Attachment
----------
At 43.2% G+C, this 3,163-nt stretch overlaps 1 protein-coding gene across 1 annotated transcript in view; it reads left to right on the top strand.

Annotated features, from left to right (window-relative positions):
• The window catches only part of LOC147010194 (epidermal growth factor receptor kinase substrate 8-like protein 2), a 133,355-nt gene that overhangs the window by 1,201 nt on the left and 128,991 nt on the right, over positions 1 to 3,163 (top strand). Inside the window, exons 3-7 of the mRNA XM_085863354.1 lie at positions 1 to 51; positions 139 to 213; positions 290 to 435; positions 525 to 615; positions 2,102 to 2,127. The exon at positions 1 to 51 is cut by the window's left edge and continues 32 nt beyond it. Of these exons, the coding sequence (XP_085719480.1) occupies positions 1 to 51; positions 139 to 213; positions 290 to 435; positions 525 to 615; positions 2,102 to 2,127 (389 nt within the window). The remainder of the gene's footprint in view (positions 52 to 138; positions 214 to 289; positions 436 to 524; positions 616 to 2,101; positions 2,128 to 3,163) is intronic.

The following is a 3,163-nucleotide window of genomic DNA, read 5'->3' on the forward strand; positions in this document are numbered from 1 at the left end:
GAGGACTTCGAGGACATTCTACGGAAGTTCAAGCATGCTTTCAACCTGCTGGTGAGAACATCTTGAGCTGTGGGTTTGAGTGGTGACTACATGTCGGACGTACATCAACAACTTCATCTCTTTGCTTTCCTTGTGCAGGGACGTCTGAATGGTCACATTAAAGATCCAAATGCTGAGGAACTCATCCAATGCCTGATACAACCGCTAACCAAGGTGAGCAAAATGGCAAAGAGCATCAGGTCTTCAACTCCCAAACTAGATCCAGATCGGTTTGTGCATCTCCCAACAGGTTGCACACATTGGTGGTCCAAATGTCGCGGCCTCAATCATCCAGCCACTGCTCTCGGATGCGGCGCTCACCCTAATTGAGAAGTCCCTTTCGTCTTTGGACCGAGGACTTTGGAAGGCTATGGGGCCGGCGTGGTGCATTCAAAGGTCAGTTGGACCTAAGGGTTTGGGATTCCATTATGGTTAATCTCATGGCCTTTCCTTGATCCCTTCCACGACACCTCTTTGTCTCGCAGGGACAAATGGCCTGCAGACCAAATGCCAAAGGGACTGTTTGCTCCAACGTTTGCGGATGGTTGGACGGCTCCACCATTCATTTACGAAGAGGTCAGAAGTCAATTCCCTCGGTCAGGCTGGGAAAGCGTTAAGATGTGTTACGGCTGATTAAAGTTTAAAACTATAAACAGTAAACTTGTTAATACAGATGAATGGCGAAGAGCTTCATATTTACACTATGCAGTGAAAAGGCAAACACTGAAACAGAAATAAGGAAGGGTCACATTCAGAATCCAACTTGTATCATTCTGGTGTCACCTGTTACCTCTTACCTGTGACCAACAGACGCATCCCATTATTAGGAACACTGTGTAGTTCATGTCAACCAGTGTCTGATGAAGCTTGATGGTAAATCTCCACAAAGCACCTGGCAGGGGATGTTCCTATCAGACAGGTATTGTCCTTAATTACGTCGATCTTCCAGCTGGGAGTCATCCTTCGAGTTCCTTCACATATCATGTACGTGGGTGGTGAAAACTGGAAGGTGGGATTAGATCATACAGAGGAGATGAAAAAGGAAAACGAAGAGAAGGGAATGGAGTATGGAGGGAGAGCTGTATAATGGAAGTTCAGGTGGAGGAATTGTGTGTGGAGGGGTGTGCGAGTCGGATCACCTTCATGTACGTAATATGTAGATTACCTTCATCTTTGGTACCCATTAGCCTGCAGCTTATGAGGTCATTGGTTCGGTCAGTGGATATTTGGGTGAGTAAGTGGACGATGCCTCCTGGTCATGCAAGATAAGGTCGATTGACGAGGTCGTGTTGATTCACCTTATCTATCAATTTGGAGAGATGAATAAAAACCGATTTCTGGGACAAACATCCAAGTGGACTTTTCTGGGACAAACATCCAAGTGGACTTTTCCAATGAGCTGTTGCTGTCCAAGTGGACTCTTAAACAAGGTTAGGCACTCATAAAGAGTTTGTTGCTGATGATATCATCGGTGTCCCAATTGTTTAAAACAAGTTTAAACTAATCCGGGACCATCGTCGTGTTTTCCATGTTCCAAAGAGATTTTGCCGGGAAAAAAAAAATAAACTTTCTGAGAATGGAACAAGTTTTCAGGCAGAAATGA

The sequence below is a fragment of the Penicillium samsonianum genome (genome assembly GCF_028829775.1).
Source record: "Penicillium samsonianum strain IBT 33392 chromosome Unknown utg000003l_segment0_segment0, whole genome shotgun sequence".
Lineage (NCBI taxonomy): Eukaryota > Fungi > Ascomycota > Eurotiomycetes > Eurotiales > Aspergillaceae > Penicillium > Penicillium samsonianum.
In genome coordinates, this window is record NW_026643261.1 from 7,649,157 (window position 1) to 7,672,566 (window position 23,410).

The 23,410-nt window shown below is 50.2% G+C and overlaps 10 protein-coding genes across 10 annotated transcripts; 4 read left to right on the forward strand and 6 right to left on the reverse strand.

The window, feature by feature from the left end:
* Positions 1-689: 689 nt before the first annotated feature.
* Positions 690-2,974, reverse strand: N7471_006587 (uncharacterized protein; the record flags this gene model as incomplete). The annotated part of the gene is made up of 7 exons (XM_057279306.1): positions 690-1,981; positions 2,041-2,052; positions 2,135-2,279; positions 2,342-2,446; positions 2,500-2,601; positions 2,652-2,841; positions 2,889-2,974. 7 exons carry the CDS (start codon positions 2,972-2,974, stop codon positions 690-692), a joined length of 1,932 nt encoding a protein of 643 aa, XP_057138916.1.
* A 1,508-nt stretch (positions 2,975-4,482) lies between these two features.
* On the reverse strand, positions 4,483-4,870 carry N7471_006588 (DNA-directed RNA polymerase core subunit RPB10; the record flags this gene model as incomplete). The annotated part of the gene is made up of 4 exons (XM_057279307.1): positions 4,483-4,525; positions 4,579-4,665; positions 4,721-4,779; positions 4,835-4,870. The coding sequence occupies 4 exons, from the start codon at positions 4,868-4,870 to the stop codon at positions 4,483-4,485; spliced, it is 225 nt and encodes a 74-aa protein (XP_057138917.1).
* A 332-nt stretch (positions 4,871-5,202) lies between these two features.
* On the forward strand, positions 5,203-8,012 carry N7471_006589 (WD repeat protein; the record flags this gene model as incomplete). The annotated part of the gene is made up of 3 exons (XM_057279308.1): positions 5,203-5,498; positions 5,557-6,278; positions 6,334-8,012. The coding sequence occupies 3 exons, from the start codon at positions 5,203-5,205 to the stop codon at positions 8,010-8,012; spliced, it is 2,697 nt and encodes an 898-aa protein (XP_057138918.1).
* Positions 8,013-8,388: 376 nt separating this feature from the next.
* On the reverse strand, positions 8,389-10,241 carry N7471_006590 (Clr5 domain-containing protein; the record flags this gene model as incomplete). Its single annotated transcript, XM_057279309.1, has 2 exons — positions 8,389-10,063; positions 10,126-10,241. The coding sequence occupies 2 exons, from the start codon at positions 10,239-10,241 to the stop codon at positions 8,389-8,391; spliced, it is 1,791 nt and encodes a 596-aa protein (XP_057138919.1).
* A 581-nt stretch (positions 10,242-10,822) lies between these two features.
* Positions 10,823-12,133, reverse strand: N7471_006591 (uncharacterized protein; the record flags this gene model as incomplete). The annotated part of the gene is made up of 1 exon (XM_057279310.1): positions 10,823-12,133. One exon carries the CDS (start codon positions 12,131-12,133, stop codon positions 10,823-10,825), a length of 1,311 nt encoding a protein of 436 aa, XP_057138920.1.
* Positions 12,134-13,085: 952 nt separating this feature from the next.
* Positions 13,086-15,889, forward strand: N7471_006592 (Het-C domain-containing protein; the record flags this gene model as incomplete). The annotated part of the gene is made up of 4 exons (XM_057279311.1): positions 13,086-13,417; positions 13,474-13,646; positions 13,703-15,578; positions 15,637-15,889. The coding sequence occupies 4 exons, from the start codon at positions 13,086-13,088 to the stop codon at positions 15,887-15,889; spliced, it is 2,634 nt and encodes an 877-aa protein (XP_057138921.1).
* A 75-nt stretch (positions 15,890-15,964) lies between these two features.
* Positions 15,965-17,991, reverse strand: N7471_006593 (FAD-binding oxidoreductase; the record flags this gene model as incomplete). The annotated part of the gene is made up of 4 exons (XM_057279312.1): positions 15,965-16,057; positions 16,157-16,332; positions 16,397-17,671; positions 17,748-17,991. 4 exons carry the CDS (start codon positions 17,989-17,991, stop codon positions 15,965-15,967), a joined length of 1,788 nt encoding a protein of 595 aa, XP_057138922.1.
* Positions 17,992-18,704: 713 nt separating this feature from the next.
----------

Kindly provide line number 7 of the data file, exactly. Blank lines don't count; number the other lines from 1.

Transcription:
Source record: "Penicillium samsonianum strain IBT 33392 chromosome Unknown utg000003l_segment0_segment0, whole genome shotgun sequence".